Here it is:
It is in many respects carelessly and rather sloppily done. I am lucky that it has turned out so well. It’s awfully cosy, despite being only half a brioche. Perhaps I can wear it the next time I go for a Serious Walk.
I had a feeling, as I was doing the plackets and collar, that EZ has such a neckline treatment somewhere. I couldn’t find it in the indices of her books. I knit a sweater once in fairly light-weight yarn on which I’ve done it, and my dim memory is that EZ was guiding my steps. I got it out today, to help me judge whether I had knit enough collar on the new one – and find that the collar and plackets are edged with i-cord. It looks very neat, and points again to EZ.
I had time for a bit more ribbing. Sweater Wizard would have me knit this sweater – a bog-standard DK long-sleeved v-necked pullover – in four pieces. And I know that lots of designers maintain that seams provide stability. But I am knitting this one in the round until the sleeve-holes start, then back and forth, like it or not. The ribbing looks very nice, but progress is slow. Sweater Wizard wants 22 rows of it. 22 rounds, in my case.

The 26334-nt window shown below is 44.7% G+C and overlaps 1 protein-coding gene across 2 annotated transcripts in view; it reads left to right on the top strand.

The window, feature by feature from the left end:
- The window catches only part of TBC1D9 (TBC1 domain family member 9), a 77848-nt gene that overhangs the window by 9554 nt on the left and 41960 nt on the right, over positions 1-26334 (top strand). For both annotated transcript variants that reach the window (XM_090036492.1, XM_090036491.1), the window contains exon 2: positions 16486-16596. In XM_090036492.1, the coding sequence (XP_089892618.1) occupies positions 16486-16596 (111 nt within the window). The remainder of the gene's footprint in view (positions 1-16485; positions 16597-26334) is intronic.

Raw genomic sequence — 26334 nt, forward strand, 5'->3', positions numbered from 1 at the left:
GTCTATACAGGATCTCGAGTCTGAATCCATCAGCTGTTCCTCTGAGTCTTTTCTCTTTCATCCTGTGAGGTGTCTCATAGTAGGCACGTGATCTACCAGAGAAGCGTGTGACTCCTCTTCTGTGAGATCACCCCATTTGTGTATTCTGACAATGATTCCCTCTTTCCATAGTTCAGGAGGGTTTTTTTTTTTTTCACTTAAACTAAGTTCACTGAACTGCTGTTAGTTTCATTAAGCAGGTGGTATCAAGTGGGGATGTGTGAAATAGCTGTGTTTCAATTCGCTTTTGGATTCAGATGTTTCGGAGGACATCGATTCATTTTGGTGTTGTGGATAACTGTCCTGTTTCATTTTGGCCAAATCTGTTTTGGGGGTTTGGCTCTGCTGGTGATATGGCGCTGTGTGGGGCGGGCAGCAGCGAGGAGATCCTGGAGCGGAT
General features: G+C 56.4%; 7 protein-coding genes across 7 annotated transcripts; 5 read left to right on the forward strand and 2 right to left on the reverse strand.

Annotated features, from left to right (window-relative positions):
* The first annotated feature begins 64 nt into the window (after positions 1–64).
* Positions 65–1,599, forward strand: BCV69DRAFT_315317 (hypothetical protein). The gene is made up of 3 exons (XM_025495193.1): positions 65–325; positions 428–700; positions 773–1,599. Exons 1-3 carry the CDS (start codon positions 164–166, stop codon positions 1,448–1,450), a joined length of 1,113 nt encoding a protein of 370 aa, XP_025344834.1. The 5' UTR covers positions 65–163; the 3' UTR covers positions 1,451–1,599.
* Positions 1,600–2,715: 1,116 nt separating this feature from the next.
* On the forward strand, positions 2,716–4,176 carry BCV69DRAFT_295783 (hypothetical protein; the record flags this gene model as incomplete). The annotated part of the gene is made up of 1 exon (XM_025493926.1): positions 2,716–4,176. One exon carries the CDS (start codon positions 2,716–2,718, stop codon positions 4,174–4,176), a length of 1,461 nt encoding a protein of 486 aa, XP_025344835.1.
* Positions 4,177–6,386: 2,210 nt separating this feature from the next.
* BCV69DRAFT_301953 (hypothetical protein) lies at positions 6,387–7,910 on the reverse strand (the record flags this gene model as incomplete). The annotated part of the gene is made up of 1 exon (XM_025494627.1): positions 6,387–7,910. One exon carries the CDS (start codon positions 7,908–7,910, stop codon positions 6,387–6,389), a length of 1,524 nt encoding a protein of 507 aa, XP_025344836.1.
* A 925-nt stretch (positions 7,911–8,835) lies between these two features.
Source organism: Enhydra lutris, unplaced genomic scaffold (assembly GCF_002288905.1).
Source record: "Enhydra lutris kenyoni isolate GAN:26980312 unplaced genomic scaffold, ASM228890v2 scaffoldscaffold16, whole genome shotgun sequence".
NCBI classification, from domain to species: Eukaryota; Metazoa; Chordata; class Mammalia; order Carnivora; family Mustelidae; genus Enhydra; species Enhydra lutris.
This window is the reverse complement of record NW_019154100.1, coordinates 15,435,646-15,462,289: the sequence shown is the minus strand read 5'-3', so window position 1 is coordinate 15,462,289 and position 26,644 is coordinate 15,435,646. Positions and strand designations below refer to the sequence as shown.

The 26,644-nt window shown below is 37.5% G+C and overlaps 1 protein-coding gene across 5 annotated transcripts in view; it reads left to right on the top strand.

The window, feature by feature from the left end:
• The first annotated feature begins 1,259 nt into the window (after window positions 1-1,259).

My tentative plan is to plod on like this until I finish the ribbing, and then maybe allow myself two evenings a week for frivolity – such as a Fair Isle swatch-scarf.
The bit of Meg’s video that I watched last night was a bit dispiriting. She was explaining the best cast-on for corrugated rib. The long-tail cast on, as I’m sure you know, can either be done by knitting into a loop around one’s left thumb (that’s how I do it) or by means of a cat’s-cradle construction into which the needle dips. That’s how Real Knitters like Meg and Franklin do it.
For corrugated rib, one doesn’t employ the long-tail cast on but a variant which will only have made sense to those who use the cat’s-cradle method. I could learn, I suppose. And anyway, corrugated rib isn’t essential.
Dreadful as are the events unfolding in the US of A, I am afraid I still feel even sorrier for Scotland. You’ve got the hope that there will still be free elections in four years’ time. Less than that, now – three years and eight months. But if Ms Sturgeon succeeds in wresting apart the United Kingdom, undoing more than 300 years of history (since the Act of Union), there will be no hope at all of putting things right, ever.